At present, over forty percent of the capital expenditure necessary to build wind and solar power plant in the country is used to acquire goods and services supplied from South Africa. This figure could be much higher if the Government were to commit to the REIPPPP over the next twenty years. I have made the point with Government on a number of occasions that no matter which boilers are chosen for coal plant, or which steam or gas turbines are deployed, they are unlikely to be manufactured locally. However, with wind and solar PV broadly everything can be manufactured here given sufficient demand. This month’s opening of the GRI wind turbine tower plant at Atlantis, Cape Town, is a clear example of this developing trend. Not only will equipment be manufactured for the domestic market but the rest of sub-Saharan Africa could also be supplied from here.
In addition, the REIPPPP has delivered new generation plant onto the grid on time and on budget, with a levelised cost of energy less than that forecast for new coal plant. This is a remarkable achievement for the Government, and is indicative of the extensive solar and wind resources available in the country.
Why is all this important to the sixty Kimberley graduates? In a powerful analysis on the impact of secular stagnation on the South African economy Jac Laubscher, Sanlam Group Economist, wrote this month that one of dangers is the potential for this stagnation to reduce the contribution of education to the development of human capital. His remedy lies in structural reforms which would include improving the education system, investing in physical infrastructure and increasing incentives for low-skilled workers to enter the labour market.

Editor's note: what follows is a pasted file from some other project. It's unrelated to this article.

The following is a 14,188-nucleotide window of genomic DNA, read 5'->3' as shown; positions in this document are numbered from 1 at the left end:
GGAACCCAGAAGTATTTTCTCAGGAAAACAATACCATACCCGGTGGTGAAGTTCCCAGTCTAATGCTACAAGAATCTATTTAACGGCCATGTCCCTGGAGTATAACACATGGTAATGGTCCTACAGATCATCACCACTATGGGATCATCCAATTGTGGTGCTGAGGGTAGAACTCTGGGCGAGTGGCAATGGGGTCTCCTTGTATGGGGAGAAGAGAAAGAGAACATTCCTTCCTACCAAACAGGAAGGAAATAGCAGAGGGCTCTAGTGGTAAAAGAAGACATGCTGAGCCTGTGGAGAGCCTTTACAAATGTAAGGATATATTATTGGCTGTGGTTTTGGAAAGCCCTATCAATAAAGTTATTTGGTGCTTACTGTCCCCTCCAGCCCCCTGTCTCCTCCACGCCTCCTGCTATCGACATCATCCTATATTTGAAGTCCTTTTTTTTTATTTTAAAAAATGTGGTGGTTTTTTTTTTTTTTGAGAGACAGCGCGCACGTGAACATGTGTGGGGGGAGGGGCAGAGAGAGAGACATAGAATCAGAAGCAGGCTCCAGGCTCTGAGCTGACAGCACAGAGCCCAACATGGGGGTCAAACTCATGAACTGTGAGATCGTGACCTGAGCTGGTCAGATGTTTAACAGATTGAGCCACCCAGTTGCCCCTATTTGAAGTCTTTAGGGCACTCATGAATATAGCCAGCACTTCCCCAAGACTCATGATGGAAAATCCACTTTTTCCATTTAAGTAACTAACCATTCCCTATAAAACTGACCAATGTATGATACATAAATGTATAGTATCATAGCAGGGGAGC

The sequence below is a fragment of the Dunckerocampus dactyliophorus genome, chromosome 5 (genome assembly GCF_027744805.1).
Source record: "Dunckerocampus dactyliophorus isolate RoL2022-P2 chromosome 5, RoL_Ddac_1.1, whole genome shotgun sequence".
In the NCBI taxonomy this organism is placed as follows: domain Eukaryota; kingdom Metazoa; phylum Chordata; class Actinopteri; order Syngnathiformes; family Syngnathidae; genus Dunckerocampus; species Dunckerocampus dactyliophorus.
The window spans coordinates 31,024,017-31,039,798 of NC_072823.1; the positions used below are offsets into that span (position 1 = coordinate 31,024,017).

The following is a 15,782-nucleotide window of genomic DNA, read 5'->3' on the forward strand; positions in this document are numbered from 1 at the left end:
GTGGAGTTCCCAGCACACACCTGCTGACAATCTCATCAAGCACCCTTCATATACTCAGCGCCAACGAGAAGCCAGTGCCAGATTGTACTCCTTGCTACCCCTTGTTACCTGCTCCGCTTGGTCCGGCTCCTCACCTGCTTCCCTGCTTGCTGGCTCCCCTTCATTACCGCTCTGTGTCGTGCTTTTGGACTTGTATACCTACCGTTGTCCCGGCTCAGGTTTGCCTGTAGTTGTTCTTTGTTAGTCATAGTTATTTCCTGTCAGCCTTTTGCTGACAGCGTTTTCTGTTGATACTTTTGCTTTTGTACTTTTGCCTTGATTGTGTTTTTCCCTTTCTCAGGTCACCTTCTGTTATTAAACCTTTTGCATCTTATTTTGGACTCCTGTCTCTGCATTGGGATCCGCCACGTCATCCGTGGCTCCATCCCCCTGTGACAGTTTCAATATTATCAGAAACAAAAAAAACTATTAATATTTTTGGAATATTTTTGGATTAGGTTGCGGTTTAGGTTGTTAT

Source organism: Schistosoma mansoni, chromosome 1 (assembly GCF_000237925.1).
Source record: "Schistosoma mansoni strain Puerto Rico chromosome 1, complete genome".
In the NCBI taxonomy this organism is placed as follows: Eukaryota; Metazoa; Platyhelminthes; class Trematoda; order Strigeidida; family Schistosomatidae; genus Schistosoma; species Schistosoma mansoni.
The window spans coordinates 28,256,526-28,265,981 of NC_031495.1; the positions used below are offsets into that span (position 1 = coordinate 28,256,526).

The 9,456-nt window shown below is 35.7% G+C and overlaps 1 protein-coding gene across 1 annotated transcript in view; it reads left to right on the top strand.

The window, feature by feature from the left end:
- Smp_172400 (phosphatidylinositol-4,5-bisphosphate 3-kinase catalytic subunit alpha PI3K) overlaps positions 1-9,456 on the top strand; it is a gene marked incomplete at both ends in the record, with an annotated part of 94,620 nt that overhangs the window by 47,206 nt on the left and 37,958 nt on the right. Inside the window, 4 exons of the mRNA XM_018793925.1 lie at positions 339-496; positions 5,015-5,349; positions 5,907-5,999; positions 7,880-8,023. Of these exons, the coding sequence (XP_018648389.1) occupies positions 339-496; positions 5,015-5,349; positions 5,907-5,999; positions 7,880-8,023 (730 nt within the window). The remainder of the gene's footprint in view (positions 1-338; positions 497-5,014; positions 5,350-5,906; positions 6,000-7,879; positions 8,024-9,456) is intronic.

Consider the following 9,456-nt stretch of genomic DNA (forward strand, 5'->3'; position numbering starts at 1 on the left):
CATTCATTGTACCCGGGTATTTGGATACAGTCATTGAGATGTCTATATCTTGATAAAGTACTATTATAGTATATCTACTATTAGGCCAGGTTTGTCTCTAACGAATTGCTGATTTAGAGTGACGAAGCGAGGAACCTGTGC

I agree. That is why Mainstream is backing the Kimberley Academy and investing in new national infrastructure. The Academy’s stated Vision is to provide support and opportunities to foster success and ultimately increase the number of future scientists, engineers and leaders of calibre needed for the growth of South Africa’s economy. That is an ambition that we, and the other supporting partners across government and the private sector, fully endorse.
I anticipate that the Kimberley graduates will have a huge part to play in helping to design and build the new infrastructure that will return this country to a period of significant growth.
There is another factor at work, which gives rise to optimism that we are headed in the right direction, and that there is a route out of secular stagnation. It is the impact of new technology, like renewable energy, on the economies of developed and developing nations.
In a book published this year, The Second Machine Age, the authors argue that it can take some time for breakthroughs in technology to fully affect productivity. Although US factories first used electricity in the 1890s, productivity growth didn’t accelerate until the 1920s. This, they argue, was because electric motors at first just replaced steam ones. It was only when staff accustomed to the steam era retired, to be replaced by younger colleagues familiar with electricity’s potential, that plant was reorganised to take advantage of electricity. In a recent review of the book, a commentator asked, in the context of secular stagnation, whether behind the apparent global slowdown, we may also be seeing a pause as we adjust to new technology. That is certainly the case in South Africa, as we shift from old and dirty fossil fuels to the sustainable renewable resources of the future. It will be our Kimberley graduates who will deliver this future for us.